Thursday, January 14, 2016

the red tractor





Yesterday evening Laura and I called into the local Toby carvery for dinner. It's a good place to get a cheap mid-week meal. (At the week-end, on the other hand, you may find you're driven crazy by double-queueing, buying drinks you don't want while waiting for your buzzer to vibrate, and significantly higher prices.)

I went for our usual meat-free option (you get given a square plate, so they know to charge you less), but Laura, concerned about her protein intake, decided to have a slice of turkey. Not being much used to the business of meat, the sight of a steaming new turkey being bounced into place on the carvery deck nearly made her change her mind, but she stuck with it.

Over dinner we speculated about the meaning of "Succulent British Farm Assured" and the accompanying Assured Food Standards symbol (The red tractor with a union jack background). The shadowy standards used by the mainstream non-organic food industry can be quite hard to pin down.

One thing it apparently does mean is that the turkey was farmed, processed and packed in the UK. (In contrast to the mere presence of a union jack, or the words "100% British",  which mean nothing of the sort.)

For the rest, "Products bearing the Red Tractor logo have been produced to some of the most comprehensive and respected standards in the world". Products are "regularly" checked by an independent body. Standards cover safety, animal welfare, traceability and environmental impact. I quote from http://www.redtractor.org.uk/ . The scheme is about building authority, respect and trust, valuable to an embattled industry.







The actual standards, or some of them anyway, are here:

http://assurance.redtractor.org.uk/rtassurance/schemes/Standardshome/Standards2014.eb

Disappointingly, none of the online material covers turkey. I had a look at the broiler standards instead. (The broiler is what you and I call "chicken". Unlike the egg-laying type, it's a hybrid between two different jungle-bird species).

Examples:

Planned stocking densities must not exceed 38kg/m2 for broilers and 30kg/m2 for poussin. 
24 hour rhythm includes periods of darkness lasting at least 6 hours, with at least 1 uninterrupted period of darkness lasting at least 4 hours.  (Notoriously in the turkey industry, very long periods of low-light have been used to boost productivity.)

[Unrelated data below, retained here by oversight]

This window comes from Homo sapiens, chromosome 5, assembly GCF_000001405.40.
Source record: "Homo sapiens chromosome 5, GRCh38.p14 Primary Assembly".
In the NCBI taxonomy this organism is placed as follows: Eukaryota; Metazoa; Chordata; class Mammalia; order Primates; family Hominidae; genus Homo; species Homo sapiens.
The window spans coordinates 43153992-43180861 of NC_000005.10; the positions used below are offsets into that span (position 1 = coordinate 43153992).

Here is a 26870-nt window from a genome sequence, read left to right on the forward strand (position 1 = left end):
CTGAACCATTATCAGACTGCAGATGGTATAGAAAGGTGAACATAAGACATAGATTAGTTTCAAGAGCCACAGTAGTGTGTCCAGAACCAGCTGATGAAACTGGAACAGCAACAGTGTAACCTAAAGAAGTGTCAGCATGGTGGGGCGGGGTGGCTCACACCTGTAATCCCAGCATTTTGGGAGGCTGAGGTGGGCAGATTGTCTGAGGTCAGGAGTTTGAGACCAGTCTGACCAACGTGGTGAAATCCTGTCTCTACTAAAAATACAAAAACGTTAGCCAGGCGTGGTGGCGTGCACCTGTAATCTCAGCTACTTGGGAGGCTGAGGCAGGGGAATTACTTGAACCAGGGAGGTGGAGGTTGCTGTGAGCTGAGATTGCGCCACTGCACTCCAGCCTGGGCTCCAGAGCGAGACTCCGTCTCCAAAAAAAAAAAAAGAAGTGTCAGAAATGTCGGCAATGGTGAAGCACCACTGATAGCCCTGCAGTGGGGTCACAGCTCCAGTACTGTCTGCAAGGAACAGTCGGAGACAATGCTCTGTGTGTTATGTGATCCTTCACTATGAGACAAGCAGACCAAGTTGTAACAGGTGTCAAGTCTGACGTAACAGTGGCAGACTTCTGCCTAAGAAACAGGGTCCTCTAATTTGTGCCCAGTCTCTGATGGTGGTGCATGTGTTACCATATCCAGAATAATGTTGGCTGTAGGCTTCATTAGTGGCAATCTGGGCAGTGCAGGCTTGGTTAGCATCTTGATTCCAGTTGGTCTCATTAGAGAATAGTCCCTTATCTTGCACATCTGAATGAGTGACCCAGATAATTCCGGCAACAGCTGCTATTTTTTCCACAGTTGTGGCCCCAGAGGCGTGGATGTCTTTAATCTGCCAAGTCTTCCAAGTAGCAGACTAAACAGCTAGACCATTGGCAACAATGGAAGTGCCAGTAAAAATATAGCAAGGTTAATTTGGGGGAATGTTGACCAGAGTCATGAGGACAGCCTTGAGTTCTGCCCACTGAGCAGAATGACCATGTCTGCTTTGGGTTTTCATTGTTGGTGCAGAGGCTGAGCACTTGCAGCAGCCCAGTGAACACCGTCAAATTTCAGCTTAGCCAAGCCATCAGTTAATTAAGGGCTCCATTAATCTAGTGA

Windows of size at least 3% of floor area are a recommendation but not compulsory. 
Stockmen walk within 3m of every bird and encourage them to move.
There's a separate standard for lairage and slaughter, which talks a lot about the snagging-line.

To be fair, the bulk of these documents are about elements of farm management good practice that, unless you are a farmer yourself, you won't have envisaged at all (the bait plan when using bait to eradicate rodents, the managed manure plan, forbidden and allowed sludges, and so on). It certainly is comprehensive.

Basically the logo affirms that industry good practice has been followed: nothing more. Bernard Matthews Farms are among those accredited and maybe it's they who supply the turkeys found on Toby carvery decks.


Broad-breasted Whites, the most popular breed in intensive farming

[Image source: http://www.birminghammail.co.uk/news/local-news/redditch-farmer-mike-attwell-donates-380216]

The turkeys we roast never breed. They're slaughtered before sexual maturity; their short lives are spent piling on the pounds with their fellows in what is effectively an elongated fledgling-life. Their home is a gigantic rearing-farm (old aircraft hangars are sometimes used). The eggs come from a separate breeding-farm. The weight of the mature male Broad-breasted White would injure the hen so artificial insemination is used. Breeder's meat is too tough for roasting but it can be used in processed meats.

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